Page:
Sunday, February 12, 2006

Mission Statements for Associations

Whether the words “mission statement” make you shudder or not, the matter comes down to a simple question. Why should you exist? You as a leader should be able to answer that question and it should provoke more than a grunt in your listener!

Here are some sample mission statements, some reasons to exist:

  • We provide support, education and advocacy for people with a rare medical condition.

  • We provide Internet solutions at a low-cost in an effort to help non-profit animal rescue and placement organizations end the plight of homeless animals.

  • We advance the professional interests of Marriage and Family Therapists.
  • A mission statement is something that you can point to at every board meeting and ask yourself, is this what we’re doing? Is this decision going to bring us closer to our mission or further away from it?

    As a board member, you should evaluate your activities using your mission as a guide. If you have staff, your staff should evaluate each of the organization’s many activities using the mission as a guide—and the board should hold them accountable using the mission as a guide. You get the picture!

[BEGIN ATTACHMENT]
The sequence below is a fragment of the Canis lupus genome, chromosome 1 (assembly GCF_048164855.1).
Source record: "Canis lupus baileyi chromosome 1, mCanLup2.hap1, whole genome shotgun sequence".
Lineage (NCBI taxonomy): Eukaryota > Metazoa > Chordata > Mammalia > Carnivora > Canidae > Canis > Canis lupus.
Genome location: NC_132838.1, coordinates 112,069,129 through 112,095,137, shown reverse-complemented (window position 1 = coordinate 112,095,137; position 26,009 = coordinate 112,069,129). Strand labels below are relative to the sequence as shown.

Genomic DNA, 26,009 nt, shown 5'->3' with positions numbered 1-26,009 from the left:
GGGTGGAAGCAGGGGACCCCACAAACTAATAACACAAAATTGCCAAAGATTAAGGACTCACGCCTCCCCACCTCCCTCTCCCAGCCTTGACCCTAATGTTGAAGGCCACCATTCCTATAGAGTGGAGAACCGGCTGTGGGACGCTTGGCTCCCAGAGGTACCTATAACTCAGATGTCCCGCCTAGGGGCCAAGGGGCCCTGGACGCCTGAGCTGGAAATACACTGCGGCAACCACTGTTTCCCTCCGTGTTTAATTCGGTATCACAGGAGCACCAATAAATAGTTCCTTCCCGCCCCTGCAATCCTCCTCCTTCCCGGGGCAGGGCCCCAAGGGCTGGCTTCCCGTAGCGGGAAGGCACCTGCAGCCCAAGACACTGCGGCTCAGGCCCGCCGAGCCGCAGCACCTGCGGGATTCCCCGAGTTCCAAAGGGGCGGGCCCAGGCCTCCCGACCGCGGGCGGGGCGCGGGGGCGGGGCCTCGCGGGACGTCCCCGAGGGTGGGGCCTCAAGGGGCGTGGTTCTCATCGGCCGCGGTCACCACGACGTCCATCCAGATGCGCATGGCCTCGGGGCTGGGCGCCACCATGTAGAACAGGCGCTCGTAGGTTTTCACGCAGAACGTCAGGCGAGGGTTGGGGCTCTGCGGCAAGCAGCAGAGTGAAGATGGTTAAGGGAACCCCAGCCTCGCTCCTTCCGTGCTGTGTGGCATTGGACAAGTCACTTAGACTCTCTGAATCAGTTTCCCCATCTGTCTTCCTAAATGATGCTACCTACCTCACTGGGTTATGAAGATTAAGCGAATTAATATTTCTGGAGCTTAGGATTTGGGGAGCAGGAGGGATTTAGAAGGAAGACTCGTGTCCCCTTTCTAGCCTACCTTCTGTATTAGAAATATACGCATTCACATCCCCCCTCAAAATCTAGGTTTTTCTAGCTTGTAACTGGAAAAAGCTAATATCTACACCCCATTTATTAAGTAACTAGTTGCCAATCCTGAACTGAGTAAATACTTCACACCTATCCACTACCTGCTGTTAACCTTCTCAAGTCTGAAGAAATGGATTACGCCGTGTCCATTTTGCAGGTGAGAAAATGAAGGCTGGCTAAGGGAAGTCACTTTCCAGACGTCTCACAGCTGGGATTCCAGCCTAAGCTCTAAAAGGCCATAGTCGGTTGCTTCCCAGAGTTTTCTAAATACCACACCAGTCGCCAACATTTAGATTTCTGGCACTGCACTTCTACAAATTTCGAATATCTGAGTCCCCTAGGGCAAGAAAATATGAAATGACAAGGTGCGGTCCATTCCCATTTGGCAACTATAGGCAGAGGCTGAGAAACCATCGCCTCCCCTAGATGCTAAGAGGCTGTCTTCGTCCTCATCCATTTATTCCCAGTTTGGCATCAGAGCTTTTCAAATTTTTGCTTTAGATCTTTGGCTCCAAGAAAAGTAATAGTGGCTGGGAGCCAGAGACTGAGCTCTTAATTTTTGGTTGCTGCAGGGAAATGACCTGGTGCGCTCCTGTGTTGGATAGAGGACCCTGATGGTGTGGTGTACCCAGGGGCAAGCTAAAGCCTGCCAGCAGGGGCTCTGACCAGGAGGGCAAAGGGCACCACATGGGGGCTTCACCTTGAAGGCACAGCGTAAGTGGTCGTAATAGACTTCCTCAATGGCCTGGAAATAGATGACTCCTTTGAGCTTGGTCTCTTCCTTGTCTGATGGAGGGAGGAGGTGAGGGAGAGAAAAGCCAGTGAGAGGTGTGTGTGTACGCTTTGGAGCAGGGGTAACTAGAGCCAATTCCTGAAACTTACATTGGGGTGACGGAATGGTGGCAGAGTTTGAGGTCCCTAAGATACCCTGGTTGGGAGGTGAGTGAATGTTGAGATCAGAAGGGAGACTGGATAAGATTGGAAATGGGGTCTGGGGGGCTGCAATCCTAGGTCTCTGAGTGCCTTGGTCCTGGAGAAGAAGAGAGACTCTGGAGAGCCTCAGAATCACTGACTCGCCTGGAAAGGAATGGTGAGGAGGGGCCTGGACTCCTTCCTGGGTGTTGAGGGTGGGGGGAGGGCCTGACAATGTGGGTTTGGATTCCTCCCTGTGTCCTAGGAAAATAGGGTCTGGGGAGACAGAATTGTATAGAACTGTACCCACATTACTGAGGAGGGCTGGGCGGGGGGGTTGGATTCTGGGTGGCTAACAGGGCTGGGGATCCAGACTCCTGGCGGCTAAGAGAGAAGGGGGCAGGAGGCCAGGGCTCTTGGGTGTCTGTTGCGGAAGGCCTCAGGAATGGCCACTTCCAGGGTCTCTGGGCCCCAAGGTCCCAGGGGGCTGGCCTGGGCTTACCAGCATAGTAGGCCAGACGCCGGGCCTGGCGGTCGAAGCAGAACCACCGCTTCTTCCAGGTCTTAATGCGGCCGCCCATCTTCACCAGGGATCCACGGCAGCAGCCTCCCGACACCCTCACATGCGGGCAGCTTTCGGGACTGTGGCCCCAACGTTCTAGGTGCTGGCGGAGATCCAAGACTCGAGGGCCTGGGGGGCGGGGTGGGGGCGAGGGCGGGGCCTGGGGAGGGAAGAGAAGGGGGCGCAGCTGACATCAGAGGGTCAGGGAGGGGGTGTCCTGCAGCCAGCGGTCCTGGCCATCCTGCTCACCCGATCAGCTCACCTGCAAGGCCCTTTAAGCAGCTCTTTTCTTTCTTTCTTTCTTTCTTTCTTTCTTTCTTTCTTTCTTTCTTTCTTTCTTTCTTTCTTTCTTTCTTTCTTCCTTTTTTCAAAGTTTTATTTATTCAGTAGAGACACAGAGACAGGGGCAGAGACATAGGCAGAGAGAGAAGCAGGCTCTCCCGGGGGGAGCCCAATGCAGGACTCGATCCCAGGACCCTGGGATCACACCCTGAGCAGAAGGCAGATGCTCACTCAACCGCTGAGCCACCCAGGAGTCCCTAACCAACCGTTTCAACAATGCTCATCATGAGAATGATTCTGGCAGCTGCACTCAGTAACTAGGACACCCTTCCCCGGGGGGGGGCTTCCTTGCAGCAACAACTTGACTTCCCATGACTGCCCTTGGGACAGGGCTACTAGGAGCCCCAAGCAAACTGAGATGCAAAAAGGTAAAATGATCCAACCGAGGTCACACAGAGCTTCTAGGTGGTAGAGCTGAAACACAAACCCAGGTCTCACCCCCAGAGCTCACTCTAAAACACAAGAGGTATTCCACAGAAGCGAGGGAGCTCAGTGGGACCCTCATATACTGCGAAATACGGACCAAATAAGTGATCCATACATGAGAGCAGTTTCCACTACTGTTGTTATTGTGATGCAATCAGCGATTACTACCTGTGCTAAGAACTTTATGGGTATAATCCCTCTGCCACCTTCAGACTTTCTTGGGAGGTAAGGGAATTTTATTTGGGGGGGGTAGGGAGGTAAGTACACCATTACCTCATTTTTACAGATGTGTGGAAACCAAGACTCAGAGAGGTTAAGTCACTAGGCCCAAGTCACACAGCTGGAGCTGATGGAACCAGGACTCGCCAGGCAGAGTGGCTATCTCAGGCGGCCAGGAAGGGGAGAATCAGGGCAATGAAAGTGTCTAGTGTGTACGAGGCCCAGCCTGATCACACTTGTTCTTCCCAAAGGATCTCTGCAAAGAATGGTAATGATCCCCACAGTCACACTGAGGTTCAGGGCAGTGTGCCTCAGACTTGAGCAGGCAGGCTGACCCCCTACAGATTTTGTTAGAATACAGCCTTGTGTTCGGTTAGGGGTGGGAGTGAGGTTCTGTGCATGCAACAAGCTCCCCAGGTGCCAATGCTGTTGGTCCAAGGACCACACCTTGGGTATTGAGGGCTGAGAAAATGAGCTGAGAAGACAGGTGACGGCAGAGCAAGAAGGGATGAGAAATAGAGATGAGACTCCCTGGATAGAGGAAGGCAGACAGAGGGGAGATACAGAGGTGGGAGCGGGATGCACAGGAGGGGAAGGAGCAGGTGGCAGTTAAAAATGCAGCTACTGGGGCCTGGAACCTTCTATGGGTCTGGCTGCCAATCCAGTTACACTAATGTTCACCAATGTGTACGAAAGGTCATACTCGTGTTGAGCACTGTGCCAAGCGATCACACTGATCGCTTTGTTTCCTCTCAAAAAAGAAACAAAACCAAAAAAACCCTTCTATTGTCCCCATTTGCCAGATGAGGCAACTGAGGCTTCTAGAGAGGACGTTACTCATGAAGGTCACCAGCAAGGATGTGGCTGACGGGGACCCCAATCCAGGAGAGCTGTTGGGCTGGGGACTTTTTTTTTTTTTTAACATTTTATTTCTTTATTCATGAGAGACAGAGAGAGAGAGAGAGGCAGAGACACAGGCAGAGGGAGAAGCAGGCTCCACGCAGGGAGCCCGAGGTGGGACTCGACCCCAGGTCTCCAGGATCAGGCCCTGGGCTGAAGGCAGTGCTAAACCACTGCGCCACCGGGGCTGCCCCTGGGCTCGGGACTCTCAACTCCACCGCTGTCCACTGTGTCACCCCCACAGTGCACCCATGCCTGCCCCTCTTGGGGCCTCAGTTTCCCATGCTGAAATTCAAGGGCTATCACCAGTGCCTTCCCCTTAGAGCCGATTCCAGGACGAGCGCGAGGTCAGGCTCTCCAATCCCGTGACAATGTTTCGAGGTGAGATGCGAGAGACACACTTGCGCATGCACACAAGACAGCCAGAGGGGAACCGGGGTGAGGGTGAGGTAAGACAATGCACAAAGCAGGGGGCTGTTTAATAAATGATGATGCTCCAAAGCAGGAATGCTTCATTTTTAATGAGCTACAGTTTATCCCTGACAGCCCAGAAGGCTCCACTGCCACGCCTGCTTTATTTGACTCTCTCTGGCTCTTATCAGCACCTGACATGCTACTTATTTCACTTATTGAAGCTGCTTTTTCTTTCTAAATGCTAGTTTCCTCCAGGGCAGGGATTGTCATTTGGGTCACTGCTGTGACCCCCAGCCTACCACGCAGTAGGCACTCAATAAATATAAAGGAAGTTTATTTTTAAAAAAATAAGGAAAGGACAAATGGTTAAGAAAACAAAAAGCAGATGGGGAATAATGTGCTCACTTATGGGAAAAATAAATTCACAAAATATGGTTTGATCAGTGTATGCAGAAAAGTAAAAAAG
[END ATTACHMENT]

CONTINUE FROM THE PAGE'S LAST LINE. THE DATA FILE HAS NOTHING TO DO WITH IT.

In a nonprofit environment, it can be difficult to focusing the organization’s efforts. This is because many different things are “worthwhile,” and the people factor is huge. We’re all volunteers, we’re all in this together, and we don’t want to spoil the feelings of collegiality and community that are at the core of the nonprofit sector’s staying power.

    Even so, you can still end up wasting time and being ineffective if you don’t pay close attention. A mission statement can help with this. Is this car wash that only has a 7% return on investment really that important or are we just doing it because an influential board member is really stubborn about it? Should we take a stand against a sponsor’s product that’s potentially harmful to our community? Or should we keep quiet because they keep the bills paid? Our Executive Director sure hasn’t convinced us that anything is actually happening to realize our goals. Should we let her go even though it will be very emotional?

    A strong organizational mission can help with these and many other issues. Now, a mission can be adjusted or adapted over time, but from day to day it remains an anchor for the organization’s activities.